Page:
I admit that I oppose the death penalty in principal. I don't believe that the state should be in the business of taking what it cannot give. In the words of John Donne, "...any man's death diminishes me, because I am involved in mankind."

Troy Davis died Wednesday night at 11:08 p.m. but we were all diminished by his death. 


Debra said...

Indeed we were all diminished by his death. God help us.

Cognitive Dissenter said...

Thank you for blogging about this. I wanted to but it just makes me too sick. I can't even read the news articles about it. The last one I read was the prosecutor's weak attempt at justification.

The last time I checked their website, the Innocence Project reported 17 innocent individuals were executed -- before they were exonerated. They were proven innocent of the crimes they were executed for committing. It is a sick society that is in the business of doling out death, especially when we *know* mistakes are made. It needs to stop. State sponsored killing does indeed diminish our humanity.

You said it perfectly, everything I wanted to say but you said it much more eloquently.

jack-of-all-thumbs said...

What I really appreciated about this post was that despite its lack of overt emotion, your sadness over the failure of the process is crystal clear. And so, as upset as we are over a seeming miscarriage of justice, you remind us that we should be even more moved by the structural flaws in our system. Much appreciated.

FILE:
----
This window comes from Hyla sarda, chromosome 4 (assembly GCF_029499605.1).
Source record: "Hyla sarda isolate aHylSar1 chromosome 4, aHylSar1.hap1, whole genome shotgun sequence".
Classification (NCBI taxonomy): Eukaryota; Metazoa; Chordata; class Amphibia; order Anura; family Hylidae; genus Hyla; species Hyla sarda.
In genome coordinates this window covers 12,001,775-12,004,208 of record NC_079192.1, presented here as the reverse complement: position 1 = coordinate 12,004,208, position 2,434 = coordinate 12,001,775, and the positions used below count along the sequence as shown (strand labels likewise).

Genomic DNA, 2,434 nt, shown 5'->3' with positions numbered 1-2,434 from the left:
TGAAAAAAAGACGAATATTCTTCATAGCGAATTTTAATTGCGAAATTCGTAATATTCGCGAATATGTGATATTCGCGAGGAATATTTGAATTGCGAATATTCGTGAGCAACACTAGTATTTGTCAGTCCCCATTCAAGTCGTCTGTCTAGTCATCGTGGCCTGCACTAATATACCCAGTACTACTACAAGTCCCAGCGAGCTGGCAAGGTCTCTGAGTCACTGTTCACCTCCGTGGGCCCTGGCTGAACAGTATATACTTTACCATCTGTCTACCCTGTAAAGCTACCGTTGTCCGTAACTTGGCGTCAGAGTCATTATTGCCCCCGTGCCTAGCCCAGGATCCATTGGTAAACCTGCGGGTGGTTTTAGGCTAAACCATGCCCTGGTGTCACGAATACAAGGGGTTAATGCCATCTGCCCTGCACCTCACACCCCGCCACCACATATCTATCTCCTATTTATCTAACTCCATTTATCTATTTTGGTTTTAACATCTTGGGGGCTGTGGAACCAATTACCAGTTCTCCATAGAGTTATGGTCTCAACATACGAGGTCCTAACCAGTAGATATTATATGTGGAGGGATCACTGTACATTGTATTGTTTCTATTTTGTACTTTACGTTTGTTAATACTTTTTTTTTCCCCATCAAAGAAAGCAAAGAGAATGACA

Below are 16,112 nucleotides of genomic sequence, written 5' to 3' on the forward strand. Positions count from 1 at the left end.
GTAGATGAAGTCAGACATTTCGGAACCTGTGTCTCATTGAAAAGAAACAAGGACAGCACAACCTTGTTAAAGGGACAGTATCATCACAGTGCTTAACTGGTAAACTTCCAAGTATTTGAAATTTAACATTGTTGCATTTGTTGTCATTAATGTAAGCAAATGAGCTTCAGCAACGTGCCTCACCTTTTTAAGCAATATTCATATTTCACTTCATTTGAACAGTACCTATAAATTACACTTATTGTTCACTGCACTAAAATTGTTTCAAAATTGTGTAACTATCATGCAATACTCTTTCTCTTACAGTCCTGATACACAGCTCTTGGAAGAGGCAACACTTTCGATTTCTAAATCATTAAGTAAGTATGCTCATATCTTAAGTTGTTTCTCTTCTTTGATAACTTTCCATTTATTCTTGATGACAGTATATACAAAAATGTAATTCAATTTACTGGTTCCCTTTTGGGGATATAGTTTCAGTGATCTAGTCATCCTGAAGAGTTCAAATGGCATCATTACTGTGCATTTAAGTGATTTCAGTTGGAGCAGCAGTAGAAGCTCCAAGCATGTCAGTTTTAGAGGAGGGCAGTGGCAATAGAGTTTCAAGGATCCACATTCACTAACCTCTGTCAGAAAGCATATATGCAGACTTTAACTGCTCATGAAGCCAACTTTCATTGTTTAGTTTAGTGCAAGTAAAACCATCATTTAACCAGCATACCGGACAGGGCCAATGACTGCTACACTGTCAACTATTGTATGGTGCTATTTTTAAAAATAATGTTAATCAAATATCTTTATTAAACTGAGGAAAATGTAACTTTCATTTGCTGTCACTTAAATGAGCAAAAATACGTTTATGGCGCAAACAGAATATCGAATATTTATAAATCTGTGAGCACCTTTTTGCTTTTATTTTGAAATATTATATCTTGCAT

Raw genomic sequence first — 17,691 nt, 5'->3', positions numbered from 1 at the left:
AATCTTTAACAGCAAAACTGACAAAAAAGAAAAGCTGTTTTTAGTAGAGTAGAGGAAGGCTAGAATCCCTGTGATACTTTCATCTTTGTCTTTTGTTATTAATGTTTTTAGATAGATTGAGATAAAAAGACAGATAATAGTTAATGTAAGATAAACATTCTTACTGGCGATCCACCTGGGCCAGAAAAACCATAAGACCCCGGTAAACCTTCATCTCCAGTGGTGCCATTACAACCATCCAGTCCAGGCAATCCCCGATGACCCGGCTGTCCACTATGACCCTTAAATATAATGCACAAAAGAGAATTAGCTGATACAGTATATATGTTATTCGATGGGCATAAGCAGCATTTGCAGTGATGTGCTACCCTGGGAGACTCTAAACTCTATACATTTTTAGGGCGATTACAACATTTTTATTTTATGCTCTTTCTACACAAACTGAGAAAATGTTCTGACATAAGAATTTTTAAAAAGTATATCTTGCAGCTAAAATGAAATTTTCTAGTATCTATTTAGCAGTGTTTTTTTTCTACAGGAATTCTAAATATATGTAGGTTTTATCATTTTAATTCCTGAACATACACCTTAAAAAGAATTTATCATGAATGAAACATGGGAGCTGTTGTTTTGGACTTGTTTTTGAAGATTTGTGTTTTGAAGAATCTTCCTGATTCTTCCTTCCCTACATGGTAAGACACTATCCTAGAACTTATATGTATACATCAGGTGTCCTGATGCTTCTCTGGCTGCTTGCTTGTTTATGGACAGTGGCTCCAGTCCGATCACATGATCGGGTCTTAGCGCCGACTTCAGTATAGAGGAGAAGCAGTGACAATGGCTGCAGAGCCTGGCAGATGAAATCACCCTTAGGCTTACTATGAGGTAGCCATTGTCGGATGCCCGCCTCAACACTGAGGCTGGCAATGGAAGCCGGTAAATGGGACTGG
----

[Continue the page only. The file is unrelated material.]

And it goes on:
Nance said...

"I don't believe that the state should be in the business of taking what it cannot give."

There, right there, is the piece of my own argument against the death penalty that I was missing. I can always count on you to move my thinking along and grow my grasp. My gratitude for each new post, Sheria.

Sybil said...

Thank you Sheria, I have been watching and listning to the case these last few days and feel so so sad. I agree with all that "Jack of all thumbs" has said..
I have always been against the death penalty and so am glad that so far our Government has resisted the majority who want a new vote and would vote for it...God help us all.
Much Love Sybil x

Carl said...

I am not against the death penalty; I do believe there are crimes so heinous that the death penalty is the only justice.

I will also add that these crimes are rare and the necessary standard of evidence is even rarer.

In this case, we executed an innocent man.

The problem is this case involved the killing of a police officer, so the community wanted someone to die. So the prosecutor had no choice but to seek the death penalty. The police had no choice but to find "the killer" and to find "the evidence" and the jury had no choice but to find him "guilty."

Its not much different than the recent Casey Anthony case in Florida.

We would be much better off splitting the "justice" from the "punishment." First you find someone guilty of a crime, then you have a trail to determine if the evidence is worthy of the death penalty or not.

The Edge Columns said...

Punishment does not deter crime. Education, income equity and opportunity seem to do a better job. Troy was another sacrifice on the Wild West, conservative ideological altar.

You are so right on with your post. We are diminished.